Those restrictions can chafe, but they start to become interesting once you have at least two full lances worth of mechs and pilots. You can start refitting your favourite mech, and let a couple of injured pilots rest while you send another team on a milk run (hopefully – there’s also a lot of uncertainty built into the game’s random scenarios). Just don’t ever send less than a full lance: that’s exactly four mechs. Getting my PC nearly killed (over three months recovery time!) in the last tutorial mission and having to field teams of three, then two mechs was anther part of how my first game went awry.
Never commanding more than four mechs helps with the pacing and balance of the game, but I often wished lances were based on tonnage, not number of mechs, allowing me to field light mechs late in the game without making massive sacrifices in terms of total firepower. As it is, Behemoth’s Shadowhawk is starting to look more and more like a liability. Maybe if I max out the Jump Jets on a Battlemaster…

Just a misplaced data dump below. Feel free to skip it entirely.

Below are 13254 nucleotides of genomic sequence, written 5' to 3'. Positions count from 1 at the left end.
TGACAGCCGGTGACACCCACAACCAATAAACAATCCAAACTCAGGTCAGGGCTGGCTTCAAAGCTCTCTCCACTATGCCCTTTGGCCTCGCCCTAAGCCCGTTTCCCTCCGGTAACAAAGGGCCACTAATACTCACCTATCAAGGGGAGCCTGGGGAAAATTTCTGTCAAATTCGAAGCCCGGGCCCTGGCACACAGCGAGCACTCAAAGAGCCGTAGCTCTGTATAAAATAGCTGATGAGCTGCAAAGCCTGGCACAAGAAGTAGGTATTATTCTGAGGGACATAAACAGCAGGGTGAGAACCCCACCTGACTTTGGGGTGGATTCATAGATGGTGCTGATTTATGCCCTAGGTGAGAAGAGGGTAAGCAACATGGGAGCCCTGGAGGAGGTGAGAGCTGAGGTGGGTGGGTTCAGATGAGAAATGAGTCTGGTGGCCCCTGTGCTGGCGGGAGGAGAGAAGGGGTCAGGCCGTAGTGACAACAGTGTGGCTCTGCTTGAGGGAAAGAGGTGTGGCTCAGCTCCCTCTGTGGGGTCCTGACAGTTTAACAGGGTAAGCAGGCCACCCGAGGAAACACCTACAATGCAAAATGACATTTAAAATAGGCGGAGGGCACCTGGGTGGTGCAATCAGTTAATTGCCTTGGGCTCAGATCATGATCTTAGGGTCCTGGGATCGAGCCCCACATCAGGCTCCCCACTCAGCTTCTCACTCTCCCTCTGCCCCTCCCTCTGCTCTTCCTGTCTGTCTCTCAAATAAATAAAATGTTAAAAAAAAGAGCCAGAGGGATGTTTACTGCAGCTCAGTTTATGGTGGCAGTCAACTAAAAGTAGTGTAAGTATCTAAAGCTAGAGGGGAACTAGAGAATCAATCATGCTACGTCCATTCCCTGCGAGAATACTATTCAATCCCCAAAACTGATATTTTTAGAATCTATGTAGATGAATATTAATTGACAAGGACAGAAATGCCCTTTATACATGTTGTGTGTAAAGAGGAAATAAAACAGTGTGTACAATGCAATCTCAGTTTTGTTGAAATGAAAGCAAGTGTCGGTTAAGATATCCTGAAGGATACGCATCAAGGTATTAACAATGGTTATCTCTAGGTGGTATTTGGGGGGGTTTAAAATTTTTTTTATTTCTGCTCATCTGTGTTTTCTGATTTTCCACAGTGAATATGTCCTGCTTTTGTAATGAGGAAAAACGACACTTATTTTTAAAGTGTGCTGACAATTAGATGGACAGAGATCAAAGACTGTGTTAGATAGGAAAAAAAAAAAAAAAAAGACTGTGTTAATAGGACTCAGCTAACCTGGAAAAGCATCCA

So here I am, closing in on the end of the campaign (I think, I’m avoiding spoilers), and wondering what to make of it all. I really like Battletech, possibly more than I should. I suppose the comparison to Into the Breach is inevitable, but I think it’s unproductive. Subset‘s second game is precise and deliberate, restrained and subtle, whereas Battletech is big and baroque, ambitious and messy. It’s like comparing Michonne’s katana to Ash’s chainsaw hand: sure, both are used to chop up zombies, but they exist in different genres, different realities. Oh no… I bet they’ll do it now, they’ll make an Evil Dead / Walking Dead crossover, and it will be all my fault. I’m sorry, truly I am.